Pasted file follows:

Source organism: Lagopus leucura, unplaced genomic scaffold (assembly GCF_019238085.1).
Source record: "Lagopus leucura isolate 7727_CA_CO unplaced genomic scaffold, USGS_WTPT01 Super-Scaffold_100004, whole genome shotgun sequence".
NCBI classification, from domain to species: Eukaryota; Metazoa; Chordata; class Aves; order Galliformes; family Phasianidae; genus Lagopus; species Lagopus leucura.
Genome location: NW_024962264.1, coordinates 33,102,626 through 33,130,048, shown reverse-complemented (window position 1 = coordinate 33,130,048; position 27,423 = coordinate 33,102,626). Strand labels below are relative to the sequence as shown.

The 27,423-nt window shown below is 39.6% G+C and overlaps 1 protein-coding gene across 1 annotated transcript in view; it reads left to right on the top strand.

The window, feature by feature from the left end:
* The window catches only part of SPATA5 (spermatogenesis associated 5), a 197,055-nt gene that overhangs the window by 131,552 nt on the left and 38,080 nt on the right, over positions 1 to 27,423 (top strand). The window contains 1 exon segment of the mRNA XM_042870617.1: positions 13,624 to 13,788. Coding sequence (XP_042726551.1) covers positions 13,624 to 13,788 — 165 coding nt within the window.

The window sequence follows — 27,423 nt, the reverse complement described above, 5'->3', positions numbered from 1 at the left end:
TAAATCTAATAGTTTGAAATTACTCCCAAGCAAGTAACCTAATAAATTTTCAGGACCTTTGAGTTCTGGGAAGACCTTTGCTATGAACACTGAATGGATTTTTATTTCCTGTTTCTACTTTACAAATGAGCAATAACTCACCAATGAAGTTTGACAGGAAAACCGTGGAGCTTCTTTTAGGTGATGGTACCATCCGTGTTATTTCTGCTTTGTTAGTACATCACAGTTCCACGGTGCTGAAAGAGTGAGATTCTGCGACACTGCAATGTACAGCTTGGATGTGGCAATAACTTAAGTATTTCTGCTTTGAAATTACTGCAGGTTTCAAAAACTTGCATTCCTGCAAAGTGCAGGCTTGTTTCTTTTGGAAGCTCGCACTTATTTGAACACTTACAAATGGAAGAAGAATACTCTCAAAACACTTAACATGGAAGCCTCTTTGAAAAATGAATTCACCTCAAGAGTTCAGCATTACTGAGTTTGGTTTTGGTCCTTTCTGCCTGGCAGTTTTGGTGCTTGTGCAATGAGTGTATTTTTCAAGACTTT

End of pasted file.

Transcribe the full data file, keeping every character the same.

Source organism: Lagopus leucura, unplaced genomic scaffold (assembly GCF_019238085.1).
Source record: "Lagopus leucura isolate 7727_CA_CO unplaced genomic scaffold, USGS_WTPT01 Super-Scaffold_100004, whole genome shotgun sequence".
NCBI classification, from domain to species: Eukaryota; Metazoa; Chordata; class Aves; order Galliformes; family Phasianidae; genus Lagopus; species Lagopus leucura.
Genome location: NW_024962264.1, coordinates 33,102,626 through 33,130,048, shown reverse-complemented (window position 1 = coordinate 33,130,048; position 27,423 = coordinate 33,102,626). Strand labels below are relative to the sequence as shown.

The 27,423-nt window shown below is 39.6% G+C and overlaps 1 protein-coding gene across 1 annotated transcript in view; it reads left to right on the top strand.

The window, feature by feature from the left end:
* The window catches only part of SPATA5 (spermatogenesis associated 5), a 197,055-nt gene that overhangs the window by 131,552 nt on the left and 38,080 nt on the right, over positions 1 to 27,423 (top strand). The window contains 1 exon segment of the mRNA XM_042870617.1: positions 13,624 to 13,788. Coding sequence (XP_042726551.1) covers positions 13,624 to 13,788 — 165 coding nt within the window.

The window sequence follows — 27,423 nt, the reverse complement described above, 5'->3', positions numbered from 1 at the left end:
TAAATCTAATAGTTTGAAATTACTCCCAAGCAAGTAACCTAATAAATTTTCAGGACCTTTGAGTTCTGGGAAGACCTTTGCTATGAACACTGAATGGATTTTTATTTCCTGTTTCTACTTTACAAATGAGCAATAACTCACCAATGAAGTTTGACAGGAAAACCGTGGAGCTTCTTTTAGGTGATGGTACCATCCGTGTTATTTCTGCTTTGTTAGTACATCACAGTTCCACGGTGCTGAAAGAGTGAGATTCTGCGACACTGCAATGTACAGCTTGGATGTGGCAATAACTTAAGTATTTCTGCTTTGAAATTACTGCAGGTTTCAAAAACTTGCATTCCTGCAAAGTGCAGGCTTGTTTCTTTTGGAAGCTCGCACTTATTTGAACACTTACAAATGGAAGAAGAATACTCTCAAAACACTTAACATGGAAGCCTCTTTGAAAAATGAATTCACCTCAAGAGTTCAGCATTACTGAGTTTGGTTTTGGTCCTTTCTGCCTGGCAGTTTTGGTGCTTGTGCAATGAGTGTATTTTTCAAGACTTT